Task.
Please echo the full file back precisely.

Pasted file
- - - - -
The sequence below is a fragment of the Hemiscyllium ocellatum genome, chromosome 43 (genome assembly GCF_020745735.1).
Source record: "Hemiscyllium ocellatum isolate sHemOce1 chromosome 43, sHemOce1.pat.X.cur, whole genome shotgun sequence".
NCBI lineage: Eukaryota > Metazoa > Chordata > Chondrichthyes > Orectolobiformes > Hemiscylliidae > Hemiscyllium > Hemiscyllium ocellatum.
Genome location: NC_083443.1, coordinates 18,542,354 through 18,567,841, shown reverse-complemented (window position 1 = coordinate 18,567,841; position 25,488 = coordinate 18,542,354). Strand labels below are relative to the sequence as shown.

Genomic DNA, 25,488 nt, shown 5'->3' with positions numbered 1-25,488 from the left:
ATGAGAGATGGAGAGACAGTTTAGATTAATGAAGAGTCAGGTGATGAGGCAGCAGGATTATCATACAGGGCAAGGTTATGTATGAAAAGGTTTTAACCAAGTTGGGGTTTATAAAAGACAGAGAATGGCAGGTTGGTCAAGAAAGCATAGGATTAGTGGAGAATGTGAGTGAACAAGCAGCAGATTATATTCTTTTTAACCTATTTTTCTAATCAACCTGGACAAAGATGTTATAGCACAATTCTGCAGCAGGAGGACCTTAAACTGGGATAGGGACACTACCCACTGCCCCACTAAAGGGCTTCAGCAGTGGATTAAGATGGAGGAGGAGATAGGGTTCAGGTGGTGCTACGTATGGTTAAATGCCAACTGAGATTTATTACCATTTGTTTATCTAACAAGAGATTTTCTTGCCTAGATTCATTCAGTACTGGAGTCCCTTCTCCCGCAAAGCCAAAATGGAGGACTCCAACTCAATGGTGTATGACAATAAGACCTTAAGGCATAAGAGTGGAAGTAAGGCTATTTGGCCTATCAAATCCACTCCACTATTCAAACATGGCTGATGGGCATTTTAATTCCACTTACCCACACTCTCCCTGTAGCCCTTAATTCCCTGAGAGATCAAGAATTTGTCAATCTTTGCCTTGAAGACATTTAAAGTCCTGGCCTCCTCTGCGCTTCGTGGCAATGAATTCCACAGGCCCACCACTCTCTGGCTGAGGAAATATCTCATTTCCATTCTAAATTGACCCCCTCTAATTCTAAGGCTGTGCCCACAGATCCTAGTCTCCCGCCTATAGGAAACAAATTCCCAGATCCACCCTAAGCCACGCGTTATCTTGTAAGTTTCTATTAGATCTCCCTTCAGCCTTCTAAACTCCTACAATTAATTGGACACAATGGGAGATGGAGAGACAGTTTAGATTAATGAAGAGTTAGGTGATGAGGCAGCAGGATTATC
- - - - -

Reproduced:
The sequence below is a fragment of the Hemiscyllium ocellatum genome, chromosome 43 (genome assembly GCF_020745735.1).
Source record: "Hemiscyllium ocellatum isolate sHemOce1 chromosome 43, sHemOce1.pat.X.cur, whole genome shotgun sequence".
NCBI lineage: Eukaryota > Metazoa > Chordata > Chondrichthyes > Orectolobiformes > Hemiscylliidae > Hemiscyllium > Hemiscyllium ocellatum.
Genome location: NC_083443.1, coordinates 18,542,354 through 18,567,841, shown reverse-complemented (window position 1 = coordinate 18,567,841; position 25,488 = coordinate 18,542,354). Strand labels below are relative to the sequence as shown.

Genomic DNA, 25,488 nt, shown 5'->3' with positions numbered 1-25,488 from the left:
ATGAGAGATGGAGAGACAGTTTAGATTAATGAAGAGTCAGGTGATGAGGCAGCAGGATTATCATACAGGGCAAGGTTATGTATGAAAAGGTTTTAACCAAGTTGGGGTTTATAAAAGACAGAGAATGGCAGGTTGGTCAAGAAAGCATAGGATTAGTGGAGAATGTGAGTGAACAAGCAGCAGATTATATTCTTTTTAACCTATTTTTCTAATCAACCTGGACAAAGATGTTATAGCACAATTCTGCAGCAGGAGGACCTTAAACTGGGATAGGGACACTACCCACTGCCCCACTAAAGGGCTTCAGCAGTGGATTAAGATGGAGGAGGAGATAGGGTTCAGGTGGTGCTACGTATGGTTAAATGCCAACTGAGATTTATTACCATTTGTTTATCTAACAAGAGATTTTCTTGCCTAGATTCATTCAGTACTGGAGTCCCTTCTCCCGCAAAGCCAAAATGGAGGACTCCAACTCAATGGTGTATGACAATAAGACCTTAAGGCATAAGAGTGGAAGTAAGGCTATTTGGCCTATCAAATCCACTCCACTATTCAAACATGGCTGATGGGCATTTTAATTCCACTTACCCACACTCTCCCTGTAGCCCTTAATTCCCTGAGAGATCAAGAATTTGTCAATCTTTGCCTTGAAGACATTTAAAGTCCTGGCCTCCTCTGCGCTTCGTGGCAATGAATTCCACAGGCCCACCACTCTCTGGCTGAGGAAATATCTCATTTCCATTCTAAATTGACCCCCTCTAATTCTAAGGCTGTGCCCACAGATCCTAGTCTCCCGCCTATAGGAAACAAATTCCCAGATCCACCCTAAGCCACGCGTTATCTTGTAAGTTTCTATTAGATCTCCCTTCAGCCTTCTAAACTCCTACAATTAATTGGACACAATGGGAGATGGAGAGACAGTTTAGATTAATGAAGAGTTAGGTGATGAGGCAGCAGGATTATC